Did you know that there are approximately 3,800 homeless young people in NYC? Did you also know that 40 percent – or 1,500 – identify as LGBT? These statistics are important and vital to understanding the epidemic of homelessness for LGBT young people, but statistics won’t let you know what it means to be young, LGBT, and homeless all because your family rejects you for who you are. Statistics won’t change hearts and minds, but stories will.
“I was 15 the first time I got kicked out of my house. My lowest point of trying to make it on the streets was three weeks ago. My girlfriend and I had to sleep on the roof of a building in the Bronx. It was raining cats and dogs. I let her sleep, and stayed awake to make sure we were safe.” –Tiffany “Life” Cocco
Homeless for the Holidays is a campaign through the Ali Forney Center to raise awareness about the lives of LGBT youth who are homeless. Designed to feature a different young person three times a week for the month of December, the campaign illustrates the very real struggle that each of these young people face as part of the larger push to increase funding and access to services and beds for homeless LGBT youth.
The Ali Forney Center’s ED, Carl Siciliano writes, “Every young person deserves to be loved,” which is at the heart of the campaign. For each of the young people featured in the campaign, Siciliano says, “[C]oming out meant being driven from their homes, denied of love, denied of all economic support, made to suffer utter destitution. And, shamefully, despite the numbers of such youth across the nation reaching epidemic proportions, their plight has not been at the forefront of the attention of the LGBT community.
Siciliano calls these youth the unsung heroes of the LGBT movement, for having the courage to tell their stories, to come out, and to face such terrible rejection for their honesty. He asks the question, “How horrible it is that kids are made to experience such brutal abuse, just for being who they are.”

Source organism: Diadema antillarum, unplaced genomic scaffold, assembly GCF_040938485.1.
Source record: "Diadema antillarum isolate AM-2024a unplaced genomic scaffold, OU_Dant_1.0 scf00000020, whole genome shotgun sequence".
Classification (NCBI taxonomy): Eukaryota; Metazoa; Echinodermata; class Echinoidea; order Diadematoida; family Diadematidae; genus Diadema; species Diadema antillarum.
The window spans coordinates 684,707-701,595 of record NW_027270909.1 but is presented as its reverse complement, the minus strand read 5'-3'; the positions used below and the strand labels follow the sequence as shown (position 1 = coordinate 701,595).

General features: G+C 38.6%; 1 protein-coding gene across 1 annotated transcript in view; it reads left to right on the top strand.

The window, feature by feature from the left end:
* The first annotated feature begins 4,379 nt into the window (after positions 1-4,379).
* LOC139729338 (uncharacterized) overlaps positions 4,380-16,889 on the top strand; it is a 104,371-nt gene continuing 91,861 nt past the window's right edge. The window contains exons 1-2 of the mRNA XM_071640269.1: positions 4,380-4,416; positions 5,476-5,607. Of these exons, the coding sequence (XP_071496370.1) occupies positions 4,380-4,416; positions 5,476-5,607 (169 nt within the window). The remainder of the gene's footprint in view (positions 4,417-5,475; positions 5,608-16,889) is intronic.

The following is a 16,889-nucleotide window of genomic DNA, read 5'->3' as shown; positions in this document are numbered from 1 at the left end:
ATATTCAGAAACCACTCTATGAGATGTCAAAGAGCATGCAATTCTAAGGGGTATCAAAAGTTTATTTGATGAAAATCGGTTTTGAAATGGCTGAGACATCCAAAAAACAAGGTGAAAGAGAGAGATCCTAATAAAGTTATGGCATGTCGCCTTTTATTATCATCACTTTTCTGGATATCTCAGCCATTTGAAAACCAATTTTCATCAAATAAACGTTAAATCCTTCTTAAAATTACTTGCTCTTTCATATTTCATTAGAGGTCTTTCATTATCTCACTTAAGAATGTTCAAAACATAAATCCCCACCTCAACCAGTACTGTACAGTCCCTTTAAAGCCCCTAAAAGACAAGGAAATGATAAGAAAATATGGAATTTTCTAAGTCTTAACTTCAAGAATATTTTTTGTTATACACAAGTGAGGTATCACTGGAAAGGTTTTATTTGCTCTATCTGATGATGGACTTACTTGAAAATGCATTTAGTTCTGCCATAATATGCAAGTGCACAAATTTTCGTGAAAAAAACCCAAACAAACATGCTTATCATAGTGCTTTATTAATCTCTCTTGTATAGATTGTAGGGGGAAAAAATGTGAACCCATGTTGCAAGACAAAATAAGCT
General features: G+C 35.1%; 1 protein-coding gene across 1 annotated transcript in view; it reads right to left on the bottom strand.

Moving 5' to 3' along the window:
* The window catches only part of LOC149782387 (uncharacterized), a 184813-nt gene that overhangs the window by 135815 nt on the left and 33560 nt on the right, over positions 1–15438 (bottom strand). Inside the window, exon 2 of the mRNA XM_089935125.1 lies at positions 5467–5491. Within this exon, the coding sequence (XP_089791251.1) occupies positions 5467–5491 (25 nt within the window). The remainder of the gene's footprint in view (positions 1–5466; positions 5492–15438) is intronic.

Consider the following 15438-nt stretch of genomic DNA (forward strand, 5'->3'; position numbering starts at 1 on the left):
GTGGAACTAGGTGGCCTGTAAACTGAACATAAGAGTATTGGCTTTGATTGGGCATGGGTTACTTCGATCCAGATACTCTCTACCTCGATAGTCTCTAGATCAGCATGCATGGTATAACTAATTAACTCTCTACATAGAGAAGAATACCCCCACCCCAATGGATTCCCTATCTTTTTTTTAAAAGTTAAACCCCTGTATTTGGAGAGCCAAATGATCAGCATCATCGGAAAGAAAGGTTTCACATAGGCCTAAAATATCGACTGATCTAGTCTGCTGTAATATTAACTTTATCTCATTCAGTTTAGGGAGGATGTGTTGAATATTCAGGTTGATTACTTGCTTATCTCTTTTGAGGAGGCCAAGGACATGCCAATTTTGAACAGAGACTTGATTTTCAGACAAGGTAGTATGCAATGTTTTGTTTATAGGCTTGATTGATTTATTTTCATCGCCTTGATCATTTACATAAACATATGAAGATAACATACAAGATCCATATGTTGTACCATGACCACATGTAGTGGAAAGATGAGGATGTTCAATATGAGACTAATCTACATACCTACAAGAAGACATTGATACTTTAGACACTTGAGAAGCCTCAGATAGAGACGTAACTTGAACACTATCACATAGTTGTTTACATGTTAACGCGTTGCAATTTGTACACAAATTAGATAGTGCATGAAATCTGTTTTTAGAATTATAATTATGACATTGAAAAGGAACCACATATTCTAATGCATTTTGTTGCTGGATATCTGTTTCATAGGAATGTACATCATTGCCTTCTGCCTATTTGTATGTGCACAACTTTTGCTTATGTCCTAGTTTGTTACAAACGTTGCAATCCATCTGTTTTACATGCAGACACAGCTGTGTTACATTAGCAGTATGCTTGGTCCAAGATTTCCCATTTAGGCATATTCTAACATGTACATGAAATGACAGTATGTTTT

So take a moment and hear these stories. Read about what it means to be young, LGBT and without a place to live.
Here are more excerpts from the Homeless for the Holidays campaign:
“I try to be bubbly and joke, but it is really hard when you are hungry and don't get any sleep. I remember one night I was trying to sleep in the piers. But I was just crying and crying all night, wishing God could just take me out of this.” --Gisele
“I feel like I shouldn't be going through this, but it's going to make me stronger. I hope to get into a GED course real soon. When I get my diploma I want to join the Air Force so I can have a way to pay for college.” --Envy
“Last night I rode the trains and then slept in Penn Station. It was kind of scary and I was afraid of being robbed, but I am so thankful I was inside where it was warm. A lot of homeless people were trying to sleep there. The police kicked out a lot of the people trying to sleep. I am thankful I looked good enough to be a customer waiting for a train. The police left me alone.” --Connor
Siciliano concludes, “I thank all of the youths who told me their stories, and allowed me to look into their eyes and photograph them. It was courageous of them to do so - for many teens being abandoned by your family and becoming homeless is experienced as humiliating and shameful and you don't want people to know. I hope that we will care enough to listen to the devastating stories these kids have to tell.”
GLAAD has worked with the Ali Forney Center to help these and other young people share their stories and shine light on the harsh realities of family rejection and LGBT youth homelessness. We also applaud the Ali Forney Center for giving these young people a platform to tell their stories and thank each of them for doing so. We hope more young people will join this project, and others like it, to share their stories of what it means to be young, LGBT and homeless. These stories will go a long way toward changing hearts and minds and make a difference for young people everywhere.